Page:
Please use this identifier to cite or link to this item: http://dx.doi.org/10.23668/psycharchives.4985
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dc.rights.licenseCC-BY 4.0-
dc.contributor.authorWaldenmeier, Karla-
dc.contributor.authorFriederichs, Katja-
dc.contributor.authorKuhl, Julius-
dc.contributor.authorBaumann, Nicola-
dc.date.accessioned2021-07-21T07:54:19Z-
dc.date.available2021-07-21T07:54:19Z-
dc.date.issued2021-07-14-
dc.identifier.citationWaldenmeier, K., Friederichs, K., Kuhl, J., & Baumann, N. (2021). (Un)Locking Self-Motivation: Action versus State Orientation Moderates the Effect of Demanding Conditions on Self-Regulatory Performance [Data set]. PsychArchives. https://doi.org/10.23668/PSYCHARCHIVES.4985en
dc.identifier.urihttps://hdl.handle.net/20.500.12034/4413-
dc.identifier.urihttp://dx.doi.org/10.23668/psycharchives.4985-
dc.description.abstractObjective: The present research examined whether individual differences in self-motivation (i.e., action vs. state orientation) moderate the effect of demands on self-regulatory performance. Whereas state-oriented individuals consistently show a locking effect (i.e., impaired self-regulatory performance under demands), it is empirically less clear whether action-oriented individuals need at least some demands to unlock their self-motivation potential. Method: In three studies (N1=164, N2=120, N3=113), we examined the impact of demanding conditions (Study 1: subjective listlessness; Studies 2&3: uncompleted vs. completed intention) on action- and state-oriented individuals in established self-regulatory tasks (Studies 1&2: Stroop task; Study 3: Grid task). Tasks required self-regulation when congruent Stroop stimuli were frequent (vs. rare) and target shifts in the Grid task self-initiated (vs. externally cued). Results: Across all studies, action versus state orientation moderated the effect of demands on self-regulatory performance. Action-oriented participants showed fewer errors (pStudy1=.074, pStudy2=.036) and faster self-initiated target shifts (pStudy3=.046) under moderate compared to low demands. State-oriented participants showed trends in the opposite direction. Conclusions: The findings show that action-oriented individuals do not unlock their self-motivation potential unless there is some kind of demand. This dynamic suggests that action orientation is neither good nor bad but has opposing effects under different demand levels.en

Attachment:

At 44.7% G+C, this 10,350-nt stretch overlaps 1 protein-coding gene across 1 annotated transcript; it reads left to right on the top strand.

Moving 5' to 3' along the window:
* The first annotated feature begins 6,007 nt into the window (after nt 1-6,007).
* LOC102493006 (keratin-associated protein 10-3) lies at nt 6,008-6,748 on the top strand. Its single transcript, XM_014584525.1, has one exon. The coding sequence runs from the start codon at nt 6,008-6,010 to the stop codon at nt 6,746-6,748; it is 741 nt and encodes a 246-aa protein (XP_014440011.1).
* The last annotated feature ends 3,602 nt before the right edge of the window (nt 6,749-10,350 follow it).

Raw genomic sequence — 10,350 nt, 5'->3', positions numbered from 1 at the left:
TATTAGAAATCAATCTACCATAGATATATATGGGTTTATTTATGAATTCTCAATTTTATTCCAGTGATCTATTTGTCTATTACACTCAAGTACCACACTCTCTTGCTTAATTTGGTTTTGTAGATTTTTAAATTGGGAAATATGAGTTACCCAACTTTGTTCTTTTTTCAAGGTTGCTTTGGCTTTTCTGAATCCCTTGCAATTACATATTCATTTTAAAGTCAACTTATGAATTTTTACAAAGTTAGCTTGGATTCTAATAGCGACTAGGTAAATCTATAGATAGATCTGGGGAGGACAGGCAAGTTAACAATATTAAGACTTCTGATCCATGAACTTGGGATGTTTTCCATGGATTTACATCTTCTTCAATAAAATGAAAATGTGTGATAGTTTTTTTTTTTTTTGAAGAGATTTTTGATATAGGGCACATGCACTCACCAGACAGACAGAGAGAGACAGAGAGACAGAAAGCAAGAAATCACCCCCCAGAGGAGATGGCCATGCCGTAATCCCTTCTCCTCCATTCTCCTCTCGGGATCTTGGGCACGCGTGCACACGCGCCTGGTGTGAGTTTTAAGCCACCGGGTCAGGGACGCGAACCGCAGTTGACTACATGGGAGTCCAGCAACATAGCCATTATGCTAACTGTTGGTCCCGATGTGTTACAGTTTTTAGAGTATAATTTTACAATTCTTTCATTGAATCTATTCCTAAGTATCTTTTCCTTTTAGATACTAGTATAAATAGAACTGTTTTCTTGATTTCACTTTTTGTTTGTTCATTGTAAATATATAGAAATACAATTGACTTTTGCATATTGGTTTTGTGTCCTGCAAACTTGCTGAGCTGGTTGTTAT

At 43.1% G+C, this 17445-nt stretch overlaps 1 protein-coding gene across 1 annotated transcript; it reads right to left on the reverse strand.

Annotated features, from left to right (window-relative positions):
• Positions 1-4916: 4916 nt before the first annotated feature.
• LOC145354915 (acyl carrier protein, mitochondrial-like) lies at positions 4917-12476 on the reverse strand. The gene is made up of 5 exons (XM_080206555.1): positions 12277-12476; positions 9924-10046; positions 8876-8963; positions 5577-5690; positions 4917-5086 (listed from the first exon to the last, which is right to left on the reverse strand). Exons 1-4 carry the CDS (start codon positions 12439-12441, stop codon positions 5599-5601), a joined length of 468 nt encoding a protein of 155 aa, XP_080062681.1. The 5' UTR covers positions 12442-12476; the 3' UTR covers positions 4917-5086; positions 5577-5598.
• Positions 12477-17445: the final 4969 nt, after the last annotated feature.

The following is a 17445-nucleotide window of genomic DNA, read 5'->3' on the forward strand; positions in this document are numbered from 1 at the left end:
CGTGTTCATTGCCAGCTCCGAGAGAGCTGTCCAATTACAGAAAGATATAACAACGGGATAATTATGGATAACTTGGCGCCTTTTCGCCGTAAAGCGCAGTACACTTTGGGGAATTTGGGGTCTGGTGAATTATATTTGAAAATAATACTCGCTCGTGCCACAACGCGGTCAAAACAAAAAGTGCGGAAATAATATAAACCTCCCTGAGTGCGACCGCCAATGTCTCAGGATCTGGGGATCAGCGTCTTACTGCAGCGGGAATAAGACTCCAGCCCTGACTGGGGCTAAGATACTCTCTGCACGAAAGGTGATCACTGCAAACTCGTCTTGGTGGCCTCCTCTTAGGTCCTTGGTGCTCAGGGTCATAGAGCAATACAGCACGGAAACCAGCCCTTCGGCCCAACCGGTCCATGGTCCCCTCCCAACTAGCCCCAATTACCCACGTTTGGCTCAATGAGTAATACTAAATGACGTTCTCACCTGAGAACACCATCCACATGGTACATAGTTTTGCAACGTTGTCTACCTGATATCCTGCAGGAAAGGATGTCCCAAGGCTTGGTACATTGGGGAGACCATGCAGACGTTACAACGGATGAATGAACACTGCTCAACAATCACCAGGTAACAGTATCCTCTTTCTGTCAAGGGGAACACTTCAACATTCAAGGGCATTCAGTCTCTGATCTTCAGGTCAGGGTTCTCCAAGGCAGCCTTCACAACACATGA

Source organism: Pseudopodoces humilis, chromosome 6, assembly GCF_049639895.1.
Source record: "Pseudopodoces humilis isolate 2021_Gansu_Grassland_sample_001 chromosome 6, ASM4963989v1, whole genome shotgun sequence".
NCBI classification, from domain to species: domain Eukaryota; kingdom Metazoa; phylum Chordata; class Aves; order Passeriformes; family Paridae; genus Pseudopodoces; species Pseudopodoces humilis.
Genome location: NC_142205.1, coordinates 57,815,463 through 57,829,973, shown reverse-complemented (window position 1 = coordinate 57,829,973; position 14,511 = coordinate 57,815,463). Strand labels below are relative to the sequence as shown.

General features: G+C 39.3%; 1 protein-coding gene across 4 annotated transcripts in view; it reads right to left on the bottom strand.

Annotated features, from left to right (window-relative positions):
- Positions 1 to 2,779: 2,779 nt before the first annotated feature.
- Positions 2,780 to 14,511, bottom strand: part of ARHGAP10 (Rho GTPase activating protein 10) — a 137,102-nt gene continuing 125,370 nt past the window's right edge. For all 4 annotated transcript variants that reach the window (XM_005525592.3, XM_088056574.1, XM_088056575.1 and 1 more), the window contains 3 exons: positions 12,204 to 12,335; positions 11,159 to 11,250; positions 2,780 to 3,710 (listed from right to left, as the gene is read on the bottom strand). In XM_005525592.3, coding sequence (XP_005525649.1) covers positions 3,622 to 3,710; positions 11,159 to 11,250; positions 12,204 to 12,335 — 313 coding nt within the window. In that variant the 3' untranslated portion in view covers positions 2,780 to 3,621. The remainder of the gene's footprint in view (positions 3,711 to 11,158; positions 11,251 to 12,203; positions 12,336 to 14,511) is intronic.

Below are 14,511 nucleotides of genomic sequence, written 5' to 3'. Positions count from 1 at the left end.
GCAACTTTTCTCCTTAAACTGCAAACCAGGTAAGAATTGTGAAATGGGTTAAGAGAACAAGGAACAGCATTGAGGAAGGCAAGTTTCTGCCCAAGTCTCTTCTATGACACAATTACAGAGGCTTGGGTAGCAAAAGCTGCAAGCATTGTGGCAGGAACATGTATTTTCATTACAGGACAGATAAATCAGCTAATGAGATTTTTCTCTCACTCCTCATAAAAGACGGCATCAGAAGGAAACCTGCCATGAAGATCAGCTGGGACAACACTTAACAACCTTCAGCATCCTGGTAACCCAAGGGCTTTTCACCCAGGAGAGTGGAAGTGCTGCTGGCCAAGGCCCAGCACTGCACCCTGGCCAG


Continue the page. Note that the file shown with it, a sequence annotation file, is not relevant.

dc.language.isoeng-
dc.publisherPsychArchivesen
dc.rightsopenAccessen
dc.rights.urihttps://creativecommons.org/licenses/by/4.0/-
dc.subjectaction versus state orientationen
dc.subjectself-regulatory performanceen
dc.subjectself-motivationen
dc.subjectdemanding conditionsen
dc.subject.ddc150-
dc.title(Un)Locking Self-Motivation: Action versus State Orientation Moderates the Effect of Demanding Conditions on Self-Regulatory Performanceen
dc.typeresearchDataen
dc.description.reviewpeerRevieweden
wgl.wglsubjectPsychologiede_DE
Appears in Collections:Research Data